US President Joe Biden will fly to Asia to meet with China’s leader Xi Jinping. The historic meeting will focus on Taiwan and Ukraine.
After a close Midterm election that has not revealed a clear winner yet, US President Joe Biden will fly abroad for important international summits. The centerpiece of these travels will be an in-person meeting with China’s President Xi Jinping, who recently snatched a historical third term as Chinese leader.
Biden and Xi, the two biggest rivals on the geopolitical landscape, have never met in person as Presidents. They have, however, talked five times together, especially when the war in Ukraine broke out. Since the pandemic, China has increased nationalist policies and made ever more threats to the island of Taiwan.
Taiwan is a self-governing island off the coast of China, a close ally of the US who have many times committed to its defense. Tensions between Beijing and Washington reached their peak when US speaker Nancy Pelosi flew to Taiwan. After the meeting, China radically increased military actions in the skies and seas of the island.
Before meeting with Xi, Biden will stop at Sharm-el-Sheikh for the COP27 meeting on climate actions. This year’s COP meeting focuses on helping and aiding Third World countries for the damage done by the developed world’s emissions. The United States have committed 11 billion dollars annually from 2024 for this purpose, so Biden’s attendance to the COP27 will be crucial.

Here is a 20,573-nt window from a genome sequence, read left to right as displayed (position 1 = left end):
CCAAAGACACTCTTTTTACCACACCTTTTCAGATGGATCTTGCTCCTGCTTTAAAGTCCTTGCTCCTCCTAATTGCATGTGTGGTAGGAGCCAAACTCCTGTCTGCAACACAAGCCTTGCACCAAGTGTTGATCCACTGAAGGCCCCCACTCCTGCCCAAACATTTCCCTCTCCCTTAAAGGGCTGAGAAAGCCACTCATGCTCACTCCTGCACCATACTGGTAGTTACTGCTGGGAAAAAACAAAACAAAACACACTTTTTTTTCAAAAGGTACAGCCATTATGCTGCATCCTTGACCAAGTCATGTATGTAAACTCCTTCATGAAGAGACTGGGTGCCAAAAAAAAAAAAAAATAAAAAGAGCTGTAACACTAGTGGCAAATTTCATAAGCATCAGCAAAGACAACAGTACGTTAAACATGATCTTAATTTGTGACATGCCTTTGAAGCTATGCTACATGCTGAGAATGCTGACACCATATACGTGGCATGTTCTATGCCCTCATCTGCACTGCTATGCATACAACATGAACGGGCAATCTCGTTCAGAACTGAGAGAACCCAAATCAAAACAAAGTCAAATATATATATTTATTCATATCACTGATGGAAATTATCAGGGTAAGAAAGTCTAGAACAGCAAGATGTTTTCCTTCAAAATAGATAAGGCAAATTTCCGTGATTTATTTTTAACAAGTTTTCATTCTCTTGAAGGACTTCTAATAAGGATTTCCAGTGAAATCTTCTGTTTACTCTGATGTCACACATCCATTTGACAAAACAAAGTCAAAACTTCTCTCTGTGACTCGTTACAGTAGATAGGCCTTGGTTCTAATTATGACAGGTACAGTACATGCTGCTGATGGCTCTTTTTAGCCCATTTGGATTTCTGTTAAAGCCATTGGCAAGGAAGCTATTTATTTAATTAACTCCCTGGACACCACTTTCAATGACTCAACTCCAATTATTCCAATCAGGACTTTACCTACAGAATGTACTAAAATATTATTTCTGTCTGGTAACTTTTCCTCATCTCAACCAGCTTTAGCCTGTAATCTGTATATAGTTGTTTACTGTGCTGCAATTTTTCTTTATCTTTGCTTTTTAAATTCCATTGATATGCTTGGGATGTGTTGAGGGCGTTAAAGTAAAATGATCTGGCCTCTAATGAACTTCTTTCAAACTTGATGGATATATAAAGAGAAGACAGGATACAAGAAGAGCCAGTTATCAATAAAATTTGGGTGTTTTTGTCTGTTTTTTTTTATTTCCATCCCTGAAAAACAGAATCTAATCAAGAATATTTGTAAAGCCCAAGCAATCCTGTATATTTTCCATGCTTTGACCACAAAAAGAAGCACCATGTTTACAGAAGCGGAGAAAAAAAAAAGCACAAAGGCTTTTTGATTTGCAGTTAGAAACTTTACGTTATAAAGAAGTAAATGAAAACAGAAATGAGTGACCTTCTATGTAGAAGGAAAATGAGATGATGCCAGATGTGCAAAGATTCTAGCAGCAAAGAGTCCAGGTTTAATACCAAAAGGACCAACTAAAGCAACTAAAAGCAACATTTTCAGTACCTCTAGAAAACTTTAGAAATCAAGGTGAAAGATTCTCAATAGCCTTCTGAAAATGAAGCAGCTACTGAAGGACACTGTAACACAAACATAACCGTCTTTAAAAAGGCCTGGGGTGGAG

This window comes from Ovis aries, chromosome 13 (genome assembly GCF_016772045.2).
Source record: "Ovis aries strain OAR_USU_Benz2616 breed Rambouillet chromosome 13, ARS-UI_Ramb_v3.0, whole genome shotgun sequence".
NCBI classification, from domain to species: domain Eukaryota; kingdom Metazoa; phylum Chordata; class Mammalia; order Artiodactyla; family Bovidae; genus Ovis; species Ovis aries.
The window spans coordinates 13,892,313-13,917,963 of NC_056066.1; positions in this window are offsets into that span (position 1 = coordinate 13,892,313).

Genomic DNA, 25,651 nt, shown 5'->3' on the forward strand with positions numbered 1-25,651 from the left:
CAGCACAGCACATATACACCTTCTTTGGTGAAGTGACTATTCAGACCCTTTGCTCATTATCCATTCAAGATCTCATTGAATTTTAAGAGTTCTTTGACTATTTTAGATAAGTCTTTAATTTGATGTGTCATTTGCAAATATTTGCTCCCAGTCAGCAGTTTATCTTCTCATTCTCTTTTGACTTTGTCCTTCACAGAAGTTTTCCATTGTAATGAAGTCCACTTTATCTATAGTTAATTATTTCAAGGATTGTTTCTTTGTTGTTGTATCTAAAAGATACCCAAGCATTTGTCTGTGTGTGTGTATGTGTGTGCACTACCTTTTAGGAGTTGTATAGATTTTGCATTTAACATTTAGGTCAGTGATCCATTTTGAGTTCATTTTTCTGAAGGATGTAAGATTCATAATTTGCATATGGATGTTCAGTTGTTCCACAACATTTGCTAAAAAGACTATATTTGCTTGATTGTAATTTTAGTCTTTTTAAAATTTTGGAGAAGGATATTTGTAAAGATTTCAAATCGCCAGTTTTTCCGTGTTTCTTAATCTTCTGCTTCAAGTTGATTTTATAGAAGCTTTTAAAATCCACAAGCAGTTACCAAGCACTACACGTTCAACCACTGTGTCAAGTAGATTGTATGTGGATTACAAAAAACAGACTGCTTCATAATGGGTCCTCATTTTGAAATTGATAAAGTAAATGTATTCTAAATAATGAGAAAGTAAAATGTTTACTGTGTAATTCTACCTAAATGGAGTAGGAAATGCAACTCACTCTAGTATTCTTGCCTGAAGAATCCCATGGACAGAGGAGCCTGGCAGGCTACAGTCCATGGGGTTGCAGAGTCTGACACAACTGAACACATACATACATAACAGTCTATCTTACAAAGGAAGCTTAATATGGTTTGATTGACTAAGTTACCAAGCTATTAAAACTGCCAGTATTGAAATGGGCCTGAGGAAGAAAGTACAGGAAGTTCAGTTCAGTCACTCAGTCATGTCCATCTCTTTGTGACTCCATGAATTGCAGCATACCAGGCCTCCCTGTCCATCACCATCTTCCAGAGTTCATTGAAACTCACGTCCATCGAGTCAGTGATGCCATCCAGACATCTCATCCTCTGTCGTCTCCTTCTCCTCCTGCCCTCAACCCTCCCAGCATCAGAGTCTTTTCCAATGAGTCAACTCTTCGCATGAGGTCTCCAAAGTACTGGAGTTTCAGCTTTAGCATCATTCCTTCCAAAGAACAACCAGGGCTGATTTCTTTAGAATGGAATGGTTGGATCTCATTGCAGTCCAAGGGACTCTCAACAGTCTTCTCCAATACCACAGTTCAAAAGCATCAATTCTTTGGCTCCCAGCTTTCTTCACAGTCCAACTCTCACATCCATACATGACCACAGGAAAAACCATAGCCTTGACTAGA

Then, Biden will also attend the ASEAN (Association of Southeast Asian Nations) summit. This will also be important for the US foreign policy: Beijing and Washington are using South-East Asia as a chessboard for their conflict. Finally, after Biden’s meeting with Xi, they will both attend the G20 summit in Bali.
Cooperation and dialogue
The G20 summit will have a more relaxed atmosphere as Russian President Vladimir Putin finally decided to not attend. Biden will now be able to conduct his diplomatic moves without Russia’s interference.
On top of the agenda is cooperation with China, especially over the Taiwan issue. “What I want to do with him, when we talk, is lay out…what each of our red lines are,” President Biden said. “Understand what he believes to be in the critical national interests of China, what I know to be in the critical interests of the United States, and determine whether or not they conflict with one another. And if they do, how to resolve it and how to work it out.”
President Biden will also meet with diplomats and representatives of Gulf countries. In particular, Biden will probably try to mend relations between the United States and Saudi Arabia, after the latter’s decision to cut oil supplies.
It will be a busy week for Joe Biden, especially considering that he still has to monitor the Midterm results.